Europe Pinning its ExoMars Hopes on Patchwork of Funding Sources

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PARIS — The European Space Agency (ESA) has found $450 million in likely new sources of funding for its ExoMars missions to Mars, a two-launch effort being hurriedly redesigned with Russia following NASA’s pullout, according to an ESA document summarizing the program’s status.

Few of the funding sources are certain. Some of them require unorthodox methods that will need formal approval from ESA government ministers when they meet in November.

The fresh ExoMars funding sources include ESA new member fees from Poland and Romania, added investments from cash-strapped ExoMars backers and the Russian contribution of a third Proton rocket, this one for Europe’s mission to Jupiter in 2022.

Dated May 14, the 23-page document was used to persuade ESA governments on May 16 not to pull the plug on ExoMars, at least not until they meet again on June 14 to look at it again and decide whether further funding is warranted given the program risks.

For a year or more, ExoMars — a telecommunications orbiter and atmospheric gas detector, two stationary landing modules and a rover to be launched in 2016 and 2018 — has been funded in three-month slices. This gives skeptical ESA member states a way to reduce the agency’s at-risk financing if ExoMars is canceled.

The latest cash injection, totaling 64 million euros ($83 million), was agreed to in March and continues ExoMars work through June. In all likelihood, the ESA’s ruling council meeting June 14 will agree to a further slice of funds to carry the program through the late-November meeting of ESA government ministers.

Including the latest funding slice, ESA by late June will have spent 401 million euros on ExoMars, according to the document. Seventy percent has been to prepare for the 2016 launch of the telecommunications orbiter and an entry, descent and landing module. Thirty percent has been spent on the 2018 launch, to carry a European Mars rover and a Euro-Russian descent module.

This money has been committed and cannot be returned, whatever the fate of ExoMars.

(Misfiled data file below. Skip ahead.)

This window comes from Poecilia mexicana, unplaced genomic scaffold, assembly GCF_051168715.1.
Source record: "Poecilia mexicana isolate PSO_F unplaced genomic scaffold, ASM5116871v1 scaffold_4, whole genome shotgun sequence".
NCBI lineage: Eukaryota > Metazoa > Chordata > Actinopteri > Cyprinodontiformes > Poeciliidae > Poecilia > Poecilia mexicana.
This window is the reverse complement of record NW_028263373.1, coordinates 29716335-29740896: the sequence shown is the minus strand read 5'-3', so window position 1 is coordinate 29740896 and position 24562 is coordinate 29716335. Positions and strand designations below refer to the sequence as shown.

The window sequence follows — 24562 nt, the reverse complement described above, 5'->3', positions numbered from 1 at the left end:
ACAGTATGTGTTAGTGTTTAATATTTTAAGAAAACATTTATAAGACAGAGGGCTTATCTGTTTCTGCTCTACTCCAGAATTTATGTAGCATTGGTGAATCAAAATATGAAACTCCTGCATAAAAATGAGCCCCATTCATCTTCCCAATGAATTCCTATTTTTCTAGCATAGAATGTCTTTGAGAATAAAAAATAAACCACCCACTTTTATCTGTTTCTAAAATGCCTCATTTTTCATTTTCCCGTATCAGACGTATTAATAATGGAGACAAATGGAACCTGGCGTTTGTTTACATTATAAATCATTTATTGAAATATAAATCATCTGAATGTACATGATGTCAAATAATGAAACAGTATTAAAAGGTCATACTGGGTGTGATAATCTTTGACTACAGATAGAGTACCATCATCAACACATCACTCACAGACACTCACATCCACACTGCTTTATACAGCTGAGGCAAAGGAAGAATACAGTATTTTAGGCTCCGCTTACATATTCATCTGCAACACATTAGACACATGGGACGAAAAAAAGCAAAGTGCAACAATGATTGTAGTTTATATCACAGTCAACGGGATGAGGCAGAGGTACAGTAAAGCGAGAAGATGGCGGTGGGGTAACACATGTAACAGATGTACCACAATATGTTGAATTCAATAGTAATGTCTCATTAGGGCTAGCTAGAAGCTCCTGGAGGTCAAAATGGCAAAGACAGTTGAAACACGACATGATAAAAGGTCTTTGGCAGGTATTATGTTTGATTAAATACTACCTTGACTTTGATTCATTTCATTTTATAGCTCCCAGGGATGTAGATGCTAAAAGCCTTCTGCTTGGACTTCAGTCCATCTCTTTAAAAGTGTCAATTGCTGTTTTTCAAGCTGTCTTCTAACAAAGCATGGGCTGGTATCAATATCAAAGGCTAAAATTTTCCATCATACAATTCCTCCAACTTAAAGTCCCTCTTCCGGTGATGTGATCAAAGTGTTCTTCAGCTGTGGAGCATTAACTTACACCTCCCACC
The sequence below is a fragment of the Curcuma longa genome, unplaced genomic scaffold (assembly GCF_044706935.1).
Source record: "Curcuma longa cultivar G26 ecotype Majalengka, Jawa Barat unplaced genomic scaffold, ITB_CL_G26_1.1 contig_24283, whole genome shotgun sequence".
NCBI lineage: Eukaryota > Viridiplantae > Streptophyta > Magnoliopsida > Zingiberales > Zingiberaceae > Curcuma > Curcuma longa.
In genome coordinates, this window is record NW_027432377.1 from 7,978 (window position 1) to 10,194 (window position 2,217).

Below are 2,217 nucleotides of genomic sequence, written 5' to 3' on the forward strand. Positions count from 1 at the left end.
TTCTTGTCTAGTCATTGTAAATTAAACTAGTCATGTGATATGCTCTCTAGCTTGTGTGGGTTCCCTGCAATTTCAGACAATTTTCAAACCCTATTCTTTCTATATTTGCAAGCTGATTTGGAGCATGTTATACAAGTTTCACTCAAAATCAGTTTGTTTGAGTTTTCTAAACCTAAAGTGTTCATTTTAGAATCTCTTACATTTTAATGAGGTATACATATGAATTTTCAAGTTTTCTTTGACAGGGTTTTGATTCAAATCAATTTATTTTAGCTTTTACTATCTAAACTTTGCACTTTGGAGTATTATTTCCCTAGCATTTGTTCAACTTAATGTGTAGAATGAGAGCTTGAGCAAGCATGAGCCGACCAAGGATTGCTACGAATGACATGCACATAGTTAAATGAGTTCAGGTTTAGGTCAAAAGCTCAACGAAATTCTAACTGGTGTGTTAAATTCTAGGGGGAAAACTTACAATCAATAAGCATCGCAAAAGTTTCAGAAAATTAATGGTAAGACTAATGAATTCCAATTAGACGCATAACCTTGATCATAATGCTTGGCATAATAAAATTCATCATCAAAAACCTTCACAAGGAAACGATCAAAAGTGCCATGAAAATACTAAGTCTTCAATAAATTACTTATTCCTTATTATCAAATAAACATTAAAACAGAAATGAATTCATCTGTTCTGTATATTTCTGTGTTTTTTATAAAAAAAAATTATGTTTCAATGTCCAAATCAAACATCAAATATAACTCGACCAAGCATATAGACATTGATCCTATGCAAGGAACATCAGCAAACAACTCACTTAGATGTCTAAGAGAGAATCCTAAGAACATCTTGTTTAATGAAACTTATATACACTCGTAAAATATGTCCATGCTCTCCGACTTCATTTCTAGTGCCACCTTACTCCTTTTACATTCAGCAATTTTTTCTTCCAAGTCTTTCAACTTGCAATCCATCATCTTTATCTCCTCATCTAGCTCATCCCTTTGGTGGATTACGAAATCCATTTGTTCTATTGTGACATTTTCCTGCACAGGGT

Both missions are to be launched by Russian Proton rockets contributed by the Russian space agency, Roscosmos, which was brought into ExoMars in 2011 to replace NASA when the U.S. agency said its budget no longer had room for the mission.

Russia’s arrival saved ExoMars, but also added new costs. ESA governments in 2008 had agreed to spend up to 1 billion euros on ExoMars, but in the four years since have been able to secure commitments for just 850 million euros.

With Russia’s replacement of NASA, ESA must now build its own rover instead of building one in collaboration with NASA. ESA also must provide parachutes, digital electronics and radar, guidance and navigation subsystems for the Russian descent module as part of the 2018 mission.

ESA also must modify its own descent module, and the 2016 telecommunications orbiter, to account for the presence on board of a Russian nuclear heating unit, called a radioisotope thermoelectric generator (RTG), that uses the decay of plutonium-238 to keep the lander warm on Mars.

This will permit the lander to survive for a full martian year. But the RTG is generating heat all along the voyage to Mars. Its proximity to the telecommunications orbiter and lander instruments will require a new thermal control system.

All told, Russia’s involvement means ESA needs to find 1.2 billion euros for ExoMars — no easy task for an agency that over four years could not secure the 150 million euros needed for its previous billion-euro project ceiling.

Without ExoMars, ESA’s exploration program all but vanishes — one reason the agency’s director-general, Jean-Jacques Dordain, has taken on ExoMars as a personal priority and employed the full power of its office to unearth the 350 million euros missing in the ExoMars budget.

As described in the document presented to ESA’s May 16 council, the agency has found nearly 483 million euros in possible contributions. After removing those that are viewed as having only a “medium” or “low” probability of bearing fruit, the document says, there remains 346.7 million euros of funds given a “high” probability.

Here are several of the biggest |contributors:

  • ESA has asked Russia to contribute a Proton rocket for ESA’s planned Juice mission to the Jupiter region in 2022. This would become a joint ESA-Roscosmos mission.

Replacing a European Ariane 5 with a Proton would save 170 million euros, according to ESA. Some 50 million euros would be used to enhance the Juice mission to include an ESA share of the Russian Ganymede lander mission to Jupiter’s largest moon. The remaining 120 million euros would be used for ExoMars.

  • In an unusual step, ESA is proposing to use part of the mandatory contributions of Poland and Romania for ExoMars. Romania has just joined, and Poland is expected to join by the end of the year. Taking 55 percent of these two nations’ planned ESA dues for 2013-2017, plus 100 percent of their ESA entry payments, would yield 84.7 million euros, according to ESA. Diverting funds this way would require the specific approval of ESA ministers in November.
  • ESA believes it can squeeze the current ExoMars contributing nations for an additional 60 million euros in contributions.
  • ESA’s science program will be asked to approve Mars as a “Mission of Opportunity,” a decision that could generate 50 million euros. The agency cannot use these funds without going through the usual science program approval procedure. An advisory committee will meet to discuss this in mid-October, with the Science Program Committee, the final arbiter, scheduled to take up the issue at a meeting in mid-November, just before the ESA ministerial council.

 

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